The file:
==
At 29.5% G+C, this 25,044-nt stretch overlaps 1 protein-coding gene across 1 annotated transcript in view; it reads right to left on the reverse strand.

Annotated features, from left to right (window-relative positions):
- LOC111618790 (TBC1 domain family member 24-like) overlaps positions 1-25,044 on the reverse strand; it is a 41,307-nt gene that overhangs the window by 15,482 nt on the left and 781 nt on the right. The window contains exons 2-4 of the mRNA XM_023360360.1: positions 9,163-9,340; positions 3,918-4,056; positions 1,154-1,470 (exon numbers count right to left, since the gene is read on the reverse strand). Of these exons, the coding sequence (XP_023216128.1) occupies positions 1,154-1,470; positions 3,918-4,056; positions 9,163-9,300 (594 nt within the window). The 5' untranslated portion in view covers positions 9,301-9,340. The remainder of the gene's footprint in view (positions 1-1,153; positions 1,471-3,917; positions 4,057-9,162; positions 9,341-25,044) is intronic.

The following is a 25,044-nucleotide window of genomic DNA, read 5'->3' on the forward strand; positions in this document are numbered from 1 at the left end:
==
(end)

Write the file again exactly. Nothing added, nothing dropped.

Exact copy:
At 29.5% G+C, this 25,044-nt stretch overlaps 1 protein-coding gene across 1 annotated transcript in view; it reads right to left on the reverse strand.

Annotated features, from left to right (window-relative positions):
- LOC111618790 (TBC1 domain family member 24-like) overlaps positions 1-25,044 on the reverse strand; it is a 41,307-nt gene that overhangs the window by 15,482 nt on the left and 781 nt on the right. The window contains exons 2-4 of the mRNA XM_023360360.1: positions 9,163-9,340; positions 3,918-4,056; positions 1,154-1,470 (exon numbers count right to left, since the gene is read on the reverse strand). Of these exons, the coding sequence (XP_023216128.1) occupies positions 1,154-1,470; positions 3,918-4,056; positions 9,163-9,300 (594 nt within the window). The 5' untranslated portion in view covers positions 9,301-9,340. The remainder of the gene's footprint in view (positions 1-1,153; positions 1,471-3,917; positions 4,057-9,162; positions 9,341-25,044) is intronic.

The following is a 25,044-nucleotide window of genomic DNA, read 5'->3' on the forward strand; positions in this document are numbered from 1 at the left end: